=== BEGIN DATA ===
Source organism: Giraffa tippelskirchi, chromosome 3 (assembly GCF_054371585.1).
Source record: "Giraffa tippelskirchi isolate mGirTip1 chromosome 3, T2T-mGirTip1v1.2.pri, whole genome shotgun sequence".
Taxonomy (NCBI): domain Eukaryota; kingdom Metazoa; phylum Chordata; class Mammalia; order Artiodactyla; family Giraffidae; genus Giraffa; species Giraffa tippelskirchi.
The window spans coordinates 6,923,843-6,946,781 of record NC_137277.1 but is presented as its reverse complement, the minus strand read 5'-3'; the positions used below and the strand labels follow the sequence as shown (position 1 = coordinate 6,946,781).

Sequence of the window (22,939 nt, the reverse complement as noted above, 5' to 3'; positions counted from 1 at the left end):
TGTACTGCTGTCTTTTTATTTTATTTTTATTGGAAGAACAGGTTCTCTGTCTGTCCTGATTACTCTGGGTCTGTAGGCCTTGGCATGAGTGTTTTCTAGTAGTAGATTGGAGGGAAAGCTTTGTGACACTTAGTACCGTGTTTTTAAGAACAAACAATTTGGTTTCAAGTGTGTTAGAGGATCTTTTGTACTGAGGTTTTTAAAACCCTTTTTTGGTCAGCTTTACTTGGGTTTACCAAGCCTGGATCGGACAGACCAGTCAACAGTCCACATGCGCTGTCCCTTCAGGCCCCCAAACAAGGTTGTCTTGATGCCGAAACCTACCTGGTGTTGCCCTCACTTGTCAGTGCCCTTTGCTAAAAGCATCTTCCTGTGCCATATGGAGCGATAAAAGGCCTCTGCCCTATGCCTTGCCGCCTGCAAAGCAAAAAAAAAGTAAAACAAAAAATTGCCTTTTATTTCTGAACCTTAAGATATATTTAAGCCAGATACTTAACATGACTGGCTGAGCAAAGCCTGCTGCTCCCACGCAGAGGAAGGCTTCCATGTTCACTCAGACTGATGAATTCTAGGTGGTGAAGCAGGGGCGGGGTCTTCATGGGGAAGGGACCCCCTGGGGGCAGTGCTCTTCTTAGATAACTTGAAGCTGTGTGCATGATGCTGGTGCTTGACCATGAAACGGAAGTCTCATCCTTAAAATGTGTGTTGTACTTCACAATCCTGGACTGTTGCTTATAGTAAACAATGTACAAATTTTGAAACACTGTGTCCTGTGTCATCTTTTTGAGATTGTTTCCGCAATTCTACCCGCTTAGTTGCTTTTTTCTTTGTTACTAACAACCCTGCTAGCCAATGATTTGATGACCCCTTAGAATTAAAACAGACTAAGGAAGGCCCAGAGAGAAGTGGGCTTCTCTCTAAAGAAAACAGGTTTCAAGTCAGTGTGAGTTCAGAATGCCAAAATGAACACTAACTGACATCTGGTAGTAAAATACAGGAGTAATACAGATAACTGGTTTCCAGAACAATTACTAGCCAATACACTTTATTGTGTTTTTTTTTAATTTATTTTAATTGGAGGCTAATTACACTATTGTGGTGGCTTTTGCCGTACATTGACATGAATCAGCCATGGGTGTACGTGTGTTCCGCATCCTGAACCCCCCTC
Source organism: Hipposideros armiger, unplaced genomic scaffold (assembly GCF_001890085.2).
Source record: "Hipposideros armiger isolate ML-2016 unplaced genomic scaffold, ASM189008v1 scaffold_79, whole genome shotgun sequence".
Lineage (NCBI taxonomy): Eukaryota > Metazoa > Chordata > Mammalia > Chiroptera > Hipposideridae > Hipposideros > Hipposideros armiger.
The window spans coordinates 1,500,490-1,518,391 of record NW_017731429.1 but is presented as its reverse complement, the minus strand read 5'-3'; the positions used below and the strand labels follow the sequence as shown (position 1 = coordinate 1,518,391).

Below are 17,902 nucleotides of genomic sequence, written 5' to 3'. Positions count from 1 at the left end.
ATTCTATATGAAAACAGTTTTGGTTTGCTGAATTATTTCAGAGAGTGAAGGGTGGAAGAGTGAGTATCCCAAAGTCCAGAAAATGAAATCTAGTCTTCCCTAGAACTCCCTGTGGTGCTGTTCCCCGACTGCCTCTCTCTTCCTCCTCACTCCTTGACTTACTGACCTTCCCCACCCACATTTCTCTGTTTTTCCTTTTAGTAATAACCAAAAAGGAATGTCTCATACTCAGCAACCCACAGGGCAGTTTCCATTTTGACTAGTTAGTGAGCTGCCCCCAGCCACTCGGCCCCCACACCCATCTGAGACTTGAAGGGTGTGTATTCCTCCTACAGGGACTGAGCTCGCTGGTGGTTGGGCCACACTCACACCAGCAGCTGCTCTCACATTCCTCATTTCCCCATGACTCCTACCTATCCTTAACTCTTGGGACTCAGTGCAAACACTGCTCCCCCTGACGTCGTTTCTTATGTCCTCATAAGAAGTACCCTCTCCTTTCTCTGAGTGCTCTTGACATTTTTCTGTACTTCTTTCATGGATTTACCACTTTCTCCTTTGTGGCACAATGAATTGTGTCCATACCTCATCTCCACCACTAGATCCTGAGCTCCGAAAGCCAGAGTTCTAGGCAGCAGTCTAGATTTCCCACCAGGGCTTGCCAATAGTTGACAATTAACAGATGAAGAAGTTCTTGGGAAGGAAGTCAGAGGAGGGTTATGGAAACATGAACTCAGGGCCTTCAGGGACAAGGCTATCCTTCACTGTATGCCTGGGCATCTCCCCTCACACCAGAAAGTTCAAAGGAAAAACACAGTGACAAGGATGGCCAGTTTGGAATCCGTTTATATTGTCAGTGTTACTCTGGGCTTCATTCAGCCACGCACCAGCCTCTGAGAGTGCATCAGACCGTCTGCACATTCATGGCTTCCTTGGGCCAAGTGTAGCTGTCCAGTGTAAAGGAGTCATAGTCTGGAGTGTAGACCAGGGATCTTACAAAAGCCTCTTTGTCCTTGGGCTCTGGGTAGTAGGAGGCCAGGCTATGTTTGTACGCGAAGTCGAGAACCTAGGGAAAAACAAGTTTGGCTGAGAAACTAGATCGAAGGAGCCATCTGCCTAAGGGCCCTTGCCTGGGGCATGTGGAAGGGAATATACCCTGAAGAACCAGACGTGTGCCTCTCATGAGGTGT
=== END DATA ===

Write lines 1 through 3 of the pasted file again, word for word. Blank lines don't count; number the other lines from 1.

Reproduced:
Source organism: Giraffa tippelskirchi, chromosome 3 (assembly GCF_054371585.1).
Source record: "Giraffa tippelskirchi isolate mGirTip1 chromosome 3, T2T-mGirTip1v1.2.pri, whole genome shotgun sequence".
Taxonomy (NCBI): domain Eukaryota; kingdom Metazoa; phylum Chordata; class Mammalia; order Artiodactyla; family Giraffidae; genus Giraffa; species Giraffa tippelskirchi.